I think this depends on who the person is and how important it is to us if we want a continued relationship with them. Sometimes we need to decide that it's not healthy for us to continue to interact with someone who we feel is attempting to bully or upset us, and we need to set boundaries and limits. Other times, if it's someone who we want a continued relationship with, we need to find ways to express to them how their behavior makes us feel, and hope that they will listen to and validate us. In all cases, though, we have to make sure that we're really taking care of ourselves and are not allowing others to abuse us. That's obviously not good for us or for the animals who we advocate for. 

Self-care is so important for sustainability. So another question for you: what is an example of vegans trolling? When, if ever, is it justified? 

I will tell you a secret. I actually troll non-vegans on occasion. The way that I do this is to post provocative things on social media. They are always truthful, mind you, but I know that it will shake up some folks. For example, if we post something to the effect that one cannot claim to be an animal lover while eating animals, we get a big backlash on our page from dog and cat lovers. The reason we do this is because some people really do need a bit of a jolt of reality for them to question whether their behavior matches their beliefs. Secondly, when we do this, our posts go a lot more viral because of all of the angry comments and shares, which then causes our posts to show up on the newsfeeds of their friends. I know for a fact that we've helped many people go vegan as a result of our troll posts because we get many messages from those asking for help in their transition after such posts. 

I guess I don't call that trolling but being provocative. Potato, potahtoe and all that. Okay, last question. Burnout is such a real danger to vegans: do you have any general mental health tips for those of us who engage with the public as animal advocates? Sometimes it can feel so soul-crushing.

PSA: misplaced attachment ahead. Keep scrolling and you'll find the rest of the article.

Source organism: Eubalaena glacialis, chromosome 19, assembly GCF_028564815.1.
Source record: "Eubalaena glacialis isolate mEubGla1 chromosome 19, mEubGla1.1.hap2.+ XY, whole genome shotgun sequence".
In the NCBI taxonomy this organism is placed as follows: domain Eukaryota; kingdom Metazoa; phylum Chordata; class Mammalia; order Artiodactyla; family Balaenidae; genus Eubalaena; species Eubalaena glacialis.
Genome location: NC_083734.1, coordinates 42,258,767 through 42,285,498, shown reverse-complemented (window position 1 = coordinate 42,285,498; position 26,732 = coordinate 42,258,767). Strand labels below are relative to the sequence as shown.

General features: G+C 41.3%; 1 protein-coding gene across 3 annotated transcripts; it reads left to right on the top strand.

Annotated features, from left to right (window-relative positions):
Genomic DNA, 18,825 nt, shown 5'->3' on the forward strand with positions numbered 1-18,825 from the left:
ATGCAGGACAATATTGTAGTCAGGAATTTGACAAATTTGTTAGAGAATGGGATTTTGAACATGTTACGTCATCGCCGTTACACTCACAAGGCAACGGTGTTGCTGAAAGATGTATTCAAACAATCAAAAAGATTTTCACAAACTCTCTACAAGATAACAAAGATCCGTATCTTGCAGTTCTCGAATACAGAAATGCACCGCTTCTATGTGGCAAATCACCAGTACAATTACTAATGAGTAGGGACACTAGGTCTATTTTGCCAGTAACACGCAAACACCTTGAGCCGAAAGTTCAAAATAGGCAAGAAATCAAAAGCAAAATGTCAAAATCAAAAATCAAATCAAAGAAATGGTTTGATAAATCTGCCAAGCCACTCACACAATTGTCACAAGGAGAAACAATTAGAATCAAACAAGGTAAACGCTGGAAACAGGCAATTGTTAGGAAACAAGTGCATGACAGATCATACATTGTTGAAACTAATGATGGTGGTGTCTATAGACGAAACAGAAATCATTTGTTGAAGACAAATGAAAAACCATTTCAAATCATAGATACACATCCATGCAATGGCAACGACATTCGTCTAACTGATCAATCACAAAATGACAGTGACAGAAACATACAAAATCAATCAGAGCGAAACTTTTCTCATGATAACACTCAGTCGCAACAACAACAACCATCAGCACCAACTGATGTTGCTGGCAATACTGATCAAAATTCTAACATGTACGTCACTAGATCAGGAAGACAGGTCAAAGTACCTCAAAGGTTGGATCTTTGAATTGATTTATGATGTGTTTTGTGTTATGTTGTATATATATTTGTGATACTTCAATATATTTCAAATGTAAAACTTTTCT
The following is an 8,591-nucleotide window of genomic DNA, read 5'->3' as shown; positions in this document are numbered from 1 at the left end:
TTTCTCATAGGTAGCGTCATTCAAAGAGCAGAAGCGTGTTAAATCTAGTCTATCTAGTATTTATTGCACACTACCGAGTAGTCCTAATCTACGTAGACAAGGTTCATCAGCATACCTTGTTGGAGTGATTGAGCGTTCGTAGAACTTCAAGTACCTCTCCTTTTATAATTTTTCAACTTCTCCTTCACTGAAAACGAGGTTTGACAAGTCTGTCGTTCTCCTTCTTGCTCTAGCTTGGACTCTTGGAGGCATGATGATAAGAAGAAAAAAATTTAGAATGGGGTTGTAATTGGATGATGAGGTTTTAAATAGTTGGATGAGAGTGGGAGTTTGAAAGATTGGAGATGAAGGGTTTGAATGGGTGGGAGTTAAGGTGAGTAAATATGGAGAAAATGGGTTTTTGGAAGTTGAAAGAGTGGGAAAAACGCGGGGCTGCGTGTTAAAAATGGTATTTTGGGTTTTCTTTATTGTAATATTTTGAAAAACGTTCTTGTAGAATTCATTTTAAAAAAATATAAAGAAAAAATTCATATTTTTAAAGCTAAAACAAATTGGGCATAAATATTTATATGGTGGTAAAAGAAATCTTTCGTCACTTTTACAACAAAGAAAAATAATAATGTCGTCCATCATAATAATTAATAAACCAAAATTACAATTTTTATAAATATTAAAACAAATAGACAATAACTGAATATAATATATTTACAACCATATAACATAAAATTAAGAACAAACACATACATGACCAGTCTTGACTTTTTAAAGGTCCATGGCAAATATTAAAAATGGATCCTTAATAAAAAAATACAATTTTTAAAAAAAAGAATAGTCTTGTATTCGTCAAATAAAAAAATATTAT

Yes, try not to let yourself go to that dark place where you feel like everyone sucks. I think most advocates know this place I'm referring to. When we don't set boundaries and limits, when we don't take good care of ourselves, and when we don't know when to take a break from the trolls and the conflict, that's when we go to that dark place. Self-care in animal advocacy may sound cliché but it's really important if we are going to be effective advocates. It can be hard to give others the benefit of a doubt when we're in that dark place, and it's also hard to join with others in helping them change if we think that everyone is terrible. 

Thank you, Casey! I so appreciate your time and all you do! Thanks for participating in Troll Week. :)

1 comment:

  1. I think this is a great article, however one thing to consider is that sometimes people use the term "troll" to avoid having a conversation with someone they disagree with or who is challenging the to think about uncomfortable things.

    For instance, despite being meat free for 20 years, I posted in a vegan group asking the question why so many women found leather jackets to be attractive, as it was something that was perplexing to me and hoped vegans would have some insight, as the one group that probably didn't fall for the leather jacket schtick, so could be rational about it. Instead, I was called a troll and kicked out of the group.